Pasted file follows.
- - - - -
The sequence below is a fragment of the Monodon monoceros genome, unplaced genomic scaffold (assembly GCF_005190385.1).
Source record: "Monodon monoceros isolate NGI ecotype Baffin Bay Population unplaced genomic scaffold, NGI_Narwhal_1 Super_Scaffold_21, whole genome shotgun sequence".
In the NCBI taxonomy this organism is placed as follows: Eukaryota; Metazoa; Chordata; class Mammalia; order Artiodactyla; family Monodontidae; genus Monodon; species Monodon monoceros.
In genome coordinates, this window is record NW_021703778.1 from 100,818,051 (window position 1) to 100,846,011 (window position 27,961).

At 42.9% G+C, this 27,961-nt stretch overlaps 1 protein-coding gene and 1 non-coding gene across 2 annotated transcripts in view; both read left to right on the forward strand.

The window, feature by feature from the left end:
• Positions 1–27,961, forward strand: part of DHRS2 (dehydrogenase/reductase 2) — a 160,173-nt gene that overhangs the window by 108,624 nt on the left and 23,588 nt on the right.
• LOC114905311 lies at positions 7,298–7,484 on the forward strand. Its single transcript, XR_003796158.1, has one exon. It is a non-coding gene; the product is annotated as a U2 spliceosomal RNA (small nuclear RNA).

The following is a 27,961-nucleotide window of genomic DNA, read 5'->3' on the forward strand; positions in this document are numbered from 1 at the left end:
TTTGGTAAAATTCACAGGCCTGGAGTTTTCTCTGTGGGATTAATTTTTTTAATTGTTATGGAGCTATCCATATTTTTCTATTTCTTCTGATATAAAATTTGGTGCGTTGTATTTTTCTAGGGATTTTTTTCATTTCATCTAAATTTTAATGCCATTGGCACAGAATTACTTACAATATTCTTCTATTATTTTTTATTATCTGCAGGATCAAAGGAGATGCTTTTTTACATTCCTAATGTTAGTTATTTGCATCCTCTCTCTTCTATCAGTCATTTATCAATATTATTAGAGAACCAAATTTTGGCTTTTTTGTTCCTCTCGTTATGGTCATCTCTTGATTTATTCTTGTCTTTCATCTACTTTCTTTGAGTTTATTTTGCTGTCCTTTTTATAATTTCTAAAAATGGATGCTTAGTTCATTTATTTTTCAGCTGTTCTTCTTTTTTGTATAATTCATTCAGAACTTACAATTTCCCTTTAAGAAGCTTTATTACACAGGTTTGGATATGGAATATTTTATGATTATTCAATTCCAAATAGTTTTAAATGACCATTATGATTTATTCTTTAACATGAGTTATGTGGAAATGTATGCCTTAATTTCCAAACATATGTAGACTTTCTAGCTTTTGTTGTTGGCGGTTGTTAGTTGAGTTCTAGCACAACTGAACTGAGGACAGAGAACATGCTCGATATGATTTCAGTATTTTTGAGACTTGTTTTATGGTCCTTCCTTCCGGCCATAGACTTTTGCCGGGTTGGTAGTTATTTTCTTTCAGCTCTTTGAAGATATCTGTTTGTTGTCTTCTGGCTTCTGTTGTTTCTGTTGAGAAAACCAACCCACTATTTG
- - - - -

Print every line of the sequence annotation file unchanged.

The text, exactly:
The sequence below is a fragment of the Monodon monoceros genome, unplaced genomic scaffold (assembly GCF_005190385.1).
Source record: "Monodon monoceros isolate NGI ecotype Baffin Bay Population unplaced genomic scaffold, NGI_Narwhal_1 Super_Scaffold_21, whole genome shotgun sequence".
In the NCBI taxonomy this organism is placed as follows: Eukaryota; Metazoa; Chordata; class Mammalia; order Artiodactyla; family Monodontidae; genus Monodon; species Monodon monoceros.
In genome coordinates, this window is record NW_021703778.1 from 100,818,051 (window position 1) to 100,846,011 (window position 27,961).

At 42.9% G+C, this 27,961-nt stretch overlaps 1 protein-coding gene and 1 non-coding gene across 2 annotated transcripts in view; both read left to right on the forward strand.

The window, feature by feature from the left end:
• Positions 1–27,961, forward strand: part of DHRS2 (dehydrogenase/reductase 2) — a 160,173-nt gene that overhangs the window by 108,624 nt on the left and 23,588 nt on the right.
• LOC114905311 lies at positions 7,298–7,484 on the forward strand. Its single transcript, XR_003796158.1, has one exon. It is a non-coding gene; the product is annotated as a U2 spliceosomal RNA (small nuclear RNA).

The following is a 27,961-nucleotide window of genomic DNA, read 5'->3' on the forward strand; positions in this document are numbered from 1 at the left end:
TTTGGTAAAATTCACAGGCCTGGAGTTTTCTCTGTGGGATTAATTTTTTTAATTGTTATGGAGCTATCCATATTTTTCTATTTCTTCTGATATAAAATTTGGTGCGTTGTATTTTTCTAGGGATTTTTTTCATTTCATCTAAATTTTAATGCCATTGGCACAGAATTACTTACAATATTCTTCTATTATTTTTTATTATCTGCAGGATCAAAGGAGATGCTTTTTTACATTCCTAATGTTAGTTATTTGCATCCTCTCTCTTCTATCAGTCATTTATCAATATTATTAGAGAACCAAATTTTGGCTTTTTTGTTCCTCTCGTTATGGTCATCTCTTGATTTATTCTTGTCTTTCATCTACTTTCTTTGAGTTTATTTTGCTGTCCTTTTTATAATTTCTAAAAATGGATGCTTAGTTCATTTATTTTTCAGCTGTTCTTCTTTTTTGTATAATTCATTCAGAACTTACAATTTCCCTTTAAGAAGCTTTATTACACAGGTTTGGATATGGAATATTTTATGATTATTCAATTCCAAATAGTTTTAAATGACCATTATGATTTATTCTTTAACATGAGTTATGTGGAAATGTATGCCTTAATTTCCAAACATATGTAGACTTTCTAGCTTTTGTTGTTGGCGGTTGTTAGTTGAGTTCTAGCACAACTGAACTGAGGACAGAGAACATGCTCGATATGATTTCAGTATTTTTGAGACTTGTTTTATGGTCCTTCCTTCCGGCCATAGACTTTTGCCGGGTTGGTAGTTATTTTCTTTCAGCTCTTTGAAGATATCTGTTTGTTGTCTTCTGGCTTCTGTTGTTTCTGTTGAGAAAACCAACCCACTATTTG